Are McMansions Making People Any Happier?
Do you send a group text to get the family down for dinner?
Recently I came across this interesting article in the Atlantic by Joe Pinsker reviewing a study of the size of American homes and the relative satisfaction levels of their owners. The conclusion? Larger homes don’t make people happier. This didn’t surprise me particularly, but it was interesting to see that questions like these are becoming worthy of the attention of researchers.
People living in rapidly-growing communities like Park City or Lehi won’t be surprised to learn that American homes are getting steadily larger. Between 1973 (when the Census Bureau started tracking home sizes) and 2015, the median size of a newly built house in the US has increased by nearly 1,000 square feet (from just over 1,500 square feet, to nearly 2,500).
Why do we keep making our homes bigger? The average family size has actually declined in that same time period (3.7 people per household in the 1970’s to 3.14 in 2018 according to the Census Bureau), so it isn’t a need to accommodate more people that’s driving the increase. Instead it appears that people still have a desperate need to keep up with or exceed the Joneses. But it doesn’t seem to give them the outcome they’re seeking.
In “The McMansion Effect”, Pinsker reviews a study by Clément Bellet, a postdoctoral fellow at the European business school INSEAD, and notes that “despite a major upscaling of single-family houses since 1980, house satisfaction has remained steady in American suburbs.” Bellet believes that this has to do with the problem of comparison (a common theme in our yoga classes.) In the case of houses, apparently people do generally say that their larger homes initially make them happy. The problem arises when someone moves into the neighborhood and builds a house bigger than yours. The initial pleasure doesn’t last.
The article goes on to discuss a number of other salient points around this issue, including:
- Wealth inequality: In the roughly thirty years from 1980 to 2009, Clément Bellet estimates “that the size of the largest 10 percent of houses increased 1.4 times as fast as did the size of the median house.” People in the middle who felt proud of the ‘large’ home they borrowed every penny to own 10 years ago may now find themselves even further behind.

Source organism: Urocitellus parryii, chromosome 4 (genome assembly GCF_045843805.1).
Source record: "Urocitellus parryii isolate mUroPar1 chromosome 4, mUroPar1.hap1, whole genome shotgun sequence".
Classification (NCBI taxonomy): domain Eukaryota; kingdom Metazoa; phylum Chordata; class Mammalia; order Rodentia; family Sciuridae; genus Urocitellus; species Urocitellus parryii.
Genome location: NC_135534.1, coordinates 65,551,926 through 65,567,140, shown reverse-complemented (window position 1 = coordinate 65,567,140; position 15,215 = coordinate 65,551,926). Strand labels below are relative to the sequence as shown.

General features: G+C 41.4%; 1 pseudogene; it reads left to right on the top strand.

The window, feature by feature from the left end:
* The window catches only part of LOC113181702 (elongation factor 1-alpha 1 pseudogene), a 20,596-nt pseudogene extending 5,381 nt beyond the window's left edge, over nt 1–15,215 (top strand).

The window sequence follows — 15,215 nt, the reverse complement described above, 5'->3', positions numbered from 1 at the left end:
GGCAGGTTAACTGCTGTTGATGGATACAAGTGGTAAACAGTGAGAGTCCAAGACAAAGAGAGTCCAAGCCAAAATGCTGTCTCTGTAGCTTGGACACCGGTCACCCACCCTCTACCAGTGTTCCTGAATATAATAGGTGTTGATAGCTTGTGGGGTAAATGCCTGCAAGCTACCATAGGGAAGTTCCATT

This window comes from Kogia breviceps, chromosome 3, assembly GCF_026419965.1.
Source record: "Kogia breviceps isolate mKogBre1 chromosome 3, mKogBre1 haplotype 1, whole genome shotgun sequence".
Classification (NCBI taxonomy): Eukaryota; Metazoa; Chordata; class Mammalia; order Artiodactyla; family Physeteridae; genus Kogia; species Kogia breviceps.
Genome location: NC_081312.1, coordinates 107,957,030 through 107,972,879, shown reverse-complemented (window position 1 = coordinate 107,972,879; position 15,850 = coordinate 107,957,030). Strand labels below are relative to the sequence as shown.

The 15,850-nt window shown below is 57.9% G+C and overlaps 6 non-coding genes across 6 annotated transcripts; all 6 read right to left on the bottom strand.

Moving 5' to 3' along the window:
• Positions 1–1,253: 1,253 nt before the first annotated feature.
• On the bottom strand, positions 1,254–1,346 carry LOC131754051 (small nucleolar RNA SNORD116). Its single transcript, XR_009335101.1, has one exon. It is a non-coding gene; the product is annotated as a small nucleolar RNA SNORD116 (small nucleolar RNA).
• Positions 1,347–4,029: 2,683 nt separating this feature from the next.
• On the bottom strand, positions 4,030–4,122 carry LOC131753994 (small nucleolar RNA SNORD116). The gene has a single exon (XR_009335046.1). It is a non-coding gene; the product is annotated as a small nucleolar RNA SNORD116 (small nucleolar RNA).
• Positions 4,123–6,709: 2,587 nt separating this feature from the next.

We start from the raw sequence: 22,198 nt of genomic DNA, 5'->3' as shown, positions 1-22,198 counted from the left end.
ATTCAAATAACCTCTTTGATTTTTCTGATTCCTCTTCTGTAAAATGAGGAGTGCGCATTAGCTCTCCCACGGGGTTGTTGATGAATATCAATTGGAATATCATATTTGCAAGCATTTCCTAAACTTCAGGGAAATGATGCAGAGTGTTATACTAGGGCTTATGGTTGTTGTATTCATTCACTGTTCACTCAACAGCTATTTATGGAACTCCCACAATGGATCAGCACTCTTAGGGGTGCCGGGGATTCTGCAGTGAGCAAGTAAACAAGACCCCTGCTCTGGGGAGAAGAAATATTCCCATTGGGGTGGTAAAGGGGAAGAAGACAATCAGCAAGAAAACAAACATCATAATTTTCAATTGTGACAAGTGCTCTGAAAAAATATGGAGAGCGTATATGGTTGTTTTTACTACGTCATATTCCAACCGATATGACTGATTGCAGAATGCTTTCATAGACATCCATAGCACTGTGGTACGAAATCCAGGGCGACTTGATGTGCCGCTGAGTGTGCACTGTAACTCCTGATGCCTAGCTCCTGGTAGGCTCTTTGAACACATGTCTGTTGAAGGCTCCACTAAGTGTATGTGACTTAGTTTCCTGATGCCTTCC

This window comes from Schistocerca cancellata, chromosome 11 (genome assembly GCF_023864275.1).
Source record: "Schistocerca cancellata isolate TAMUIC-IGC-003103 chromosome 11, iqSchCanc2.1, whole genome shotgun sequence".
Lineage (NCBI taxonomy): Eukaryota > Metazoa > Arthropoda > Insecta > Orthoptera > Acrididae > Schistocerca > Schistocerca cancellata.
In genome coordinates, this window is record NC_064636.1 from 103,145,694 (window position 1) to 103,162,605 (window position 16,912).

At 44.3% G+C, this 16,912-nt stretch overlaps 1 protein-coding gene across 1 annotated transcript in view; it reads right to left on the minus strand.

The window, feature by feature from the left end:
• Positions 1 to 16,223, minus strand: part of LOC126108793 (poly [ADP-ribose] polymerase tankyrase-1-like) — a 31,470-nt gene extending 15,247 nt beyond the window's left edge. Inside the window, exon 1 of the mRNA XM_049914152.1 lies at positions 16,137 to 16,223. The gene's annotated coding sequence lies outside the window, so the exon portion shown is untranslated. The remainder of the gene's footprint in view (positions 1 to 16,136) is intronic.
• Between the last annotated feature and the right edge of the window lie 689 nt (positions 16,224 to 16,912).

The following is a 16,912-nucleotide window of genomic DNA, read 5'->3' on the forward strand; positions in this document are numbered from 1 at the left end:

- Subjective well-being: Large homes as a source of envy and disappointment are just the latest in a long list of “stuff” items that everyone feels they must have to be happy.
- Atomization of the American family: Gone are the days when everyone in the house had to gather together to watch a TV show, brush their teeth or play a game. With homes large enough for everyone to have their own space, they may gain some comfort, but also loneliness. In gargantuan homes, people barely have to interact.
To me, the most interesting lesson here is that even as practices such as yoga, meditation, and mindfulness are on the rise around the globe, and the lessons associated with these practices — such as ‘happiness doesn’t come from stuff’ — are widely acknowledged to be true, we are simply unable to walk the talk.
I’m guilty myself. Whether it’s my belongings, my wardrobe or my home, I still notice the far-too-frequent voice in my head that says, “theirs are nicer,” “mine is out-dated,” or “why don’t we have a media room?” It’s really quite astonishing how one can know intellectually that something is true (‘if I had that fancy dress, it would only make me happier for a short period of time’), and yet be frequently incapable of living that truth.
Fortunately, intellectual knowledge is the first step in the right direction. As with addiction recovery, in order to get off the hamster wheel of desire, you must first recognize that it isn’t the correct path to happiness. In fact, the answer lies within. You have an opportunity every minute of every day to choose happiness or suffering. The desire, jealousy, and frustration responses are just that: responses. They are not real, in and of themselves.
So when you find yourself looking at your neighbor’s home and thinking, “why don’t I have what they have?”, take a moment to recognize what your brain is doing (reacting) and then make a choice with your response. Which will make you happier: feeling envious, or feeling gratitude that you have a home in a lovely neighborhood, with a beautiful view, and the time to look around?